Can DAST make it in today’s development environment?
DAST, dynamic application security testing, is mostly used by specialized testers, since it needs an ample amount of time. How does it fit into a development environment that depends on speed? Is there any way to “bridge the gap” and to build on DAST’s strengths to ensure that teams can use it effectively even in the modern DevOps environment?
DAST (dynamic application security testing) has long been the go-to security testing technology, but remains mostly in the hands of specialized testers with the time and expertise to use it. With DAST, teams can essentially put themselves in the hacker’s seat, using the same techniques a hacker would to test applications, probing for vulnerabilities. DAST does a thorough job, but needs time – and in a modern release environment where applications and their components are constantly being updated, that time may not always be available.
Is there any way to “bridge the gap” and to build on DAST’s strengths to ensure that teams can use it effectively even in the modern DevOps environment? In fact, new approaches to DAST have yielded systems that significantly speed up the testing process, allowing for the convenience of speed and thoroughness of true dynamic testing.
DAST is a black-box testing technology that automates/mimics a pen tester. Unlike SAST (static application security testing), it does not require access to the source code. It tests the applications over HTTP requests and by examining the client-side rendering of the application, much like a pen-tester would.
The results of the scan are pretty compelling. DAST scans provide high-fidelity results, including actual traffic that can exploit the found vulnerabilities. If an issue is reported and is – in all probability – real, then it should be remediated ASAP. That thoroughness comes at a price though. DAST can take a long time to complete its scans, running for many hours and even days on complicated apps. With shortening release cycles enabled by automation, it is increasingly harder to find time to run full DAST scans on any continuous basis. The era of long release cycles that provided time to also run a DAST scan is over. Continuous, incremental releases happening weekly, daily, or even hourly is the new norm.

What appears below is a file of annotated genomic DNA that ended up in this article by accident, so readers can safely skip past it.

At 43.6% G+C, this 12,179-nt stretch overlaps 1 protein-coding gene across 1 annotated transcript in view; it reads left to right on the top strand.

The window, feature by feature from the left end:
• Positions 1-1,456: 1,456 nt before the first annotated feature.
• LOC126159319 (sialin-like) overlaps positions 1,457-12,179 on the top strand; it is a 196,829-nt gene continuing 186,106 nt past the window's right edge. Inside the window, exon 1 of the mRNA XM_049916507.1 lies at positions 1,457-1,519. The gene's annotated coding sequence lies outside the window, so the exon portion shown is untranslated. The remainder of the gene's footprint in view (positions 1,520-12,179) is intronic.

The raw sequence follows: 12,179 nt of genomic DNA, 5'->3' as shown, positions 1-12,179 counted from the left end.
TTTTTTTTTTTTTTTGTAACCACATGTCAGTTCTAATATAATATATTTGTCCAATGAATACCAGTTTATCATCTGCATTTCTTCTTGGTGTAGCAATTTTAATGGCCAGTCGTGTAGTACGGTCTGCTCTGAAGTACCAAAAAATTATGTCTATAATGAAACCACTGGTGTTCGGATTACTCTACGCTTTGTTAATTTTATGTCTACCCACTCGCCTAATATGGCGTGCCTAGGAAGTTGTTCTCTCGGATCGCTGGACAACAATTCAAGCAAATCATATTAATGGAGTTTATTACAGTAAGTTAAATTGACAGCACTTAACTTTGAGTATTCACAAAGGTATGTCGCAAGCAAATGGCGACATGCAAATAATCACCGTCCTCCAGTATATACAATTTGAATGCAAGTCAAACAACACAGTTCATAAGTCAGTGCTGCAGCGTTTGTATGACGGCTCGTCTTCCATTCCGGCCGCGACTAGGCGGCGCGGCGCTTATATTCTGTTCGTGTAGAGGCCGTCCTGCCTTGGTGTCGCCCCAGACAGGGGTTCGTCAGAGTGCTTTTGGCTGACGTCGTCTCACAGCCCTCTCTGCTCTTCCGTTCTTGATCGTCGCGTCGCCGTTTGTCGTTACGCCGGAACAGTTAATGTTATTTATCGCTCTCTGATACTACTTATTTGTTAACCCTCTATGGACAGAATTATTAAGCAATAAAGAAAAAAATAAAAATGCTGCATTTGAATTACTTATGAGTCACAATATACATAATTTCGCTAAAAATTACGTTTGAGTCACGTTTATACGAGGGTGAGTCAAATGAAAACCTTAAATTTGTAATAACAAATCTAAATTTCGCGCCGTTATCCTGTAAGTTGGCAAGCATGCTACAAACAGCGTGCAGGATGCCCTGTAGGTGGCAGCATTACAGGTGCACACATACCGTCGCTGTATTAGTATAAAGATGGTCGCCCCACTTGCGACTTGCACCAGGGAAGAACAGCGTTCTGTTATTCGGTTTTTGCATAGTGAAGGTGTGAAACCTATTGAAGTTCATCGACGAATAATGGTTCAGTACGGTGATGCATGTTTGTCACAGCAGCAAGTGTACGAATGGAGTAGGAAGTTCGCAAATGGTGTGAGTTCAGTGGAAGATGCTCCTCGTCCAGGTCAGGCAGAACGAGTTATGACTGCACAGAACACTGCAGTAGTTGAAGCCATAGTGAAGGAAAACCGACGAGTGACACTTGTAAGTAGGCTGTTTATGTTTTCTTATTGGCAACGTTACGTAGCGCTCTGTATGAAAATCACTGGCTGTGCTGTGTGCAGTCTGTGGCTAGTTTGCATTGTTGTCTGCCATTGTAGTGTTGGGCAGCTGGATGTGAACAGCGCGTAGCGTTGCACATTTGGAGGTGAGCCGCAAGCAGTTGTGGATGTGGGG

So how does DAST fit into this development environment? By adapting its thoroughness to an environment where speed is essential. By breaking down the scan process into components that can check segments of applications separately, developers can use DAST to test for security issues during development without losing time. After development is complete, a thorough, full-throttle DAST scan will ensure that the product is ready from a security perspective.
One way to do this is to design DAST scan systems that only examine changes in the application. Until now, scans were conducted on applications as a whole, but new developments in technology enable the DAST scanner to automatically identify those parts of the app that changed relative to the last scan, and scan only those. This is known as “incremental scanning” and can significantly shorten scan duration.
DAST systems are also being redeployed to test for specific issues. Generally, DAST scans apply a comprehensive battery of tests that cover all possible techniques hackers can use. To make things more efficient, systems are now aiming to find only the high-value issues that hackers are most likely to take advantage of.
Yet another DAST development that can accommodate the system to the modern development environment entails scaling out the app being tested. To test properly, DAST engines need to make a large number of malicious requests of an app, but cannot make too many at one time, lest a DOS (denial of service) situation result. That’s another reason DAST is considered slow, but new technologies that enable apps to quickly scale out, like Kubernetes, might open up new options to run DAST scans more quickly.
DAST is an important tool in security testing, with certain unique capabilities available only to it by virtue of its nature. Giving up on it would be a great disservice to teams who will miss vulnerabilities that only DAST can find, and miss the actual sample exploits they can use to debug and fix code. With new, innovative approaches, DAST can fit right into the modern development environment, and ensure that the software and services we rely on are safe and secure.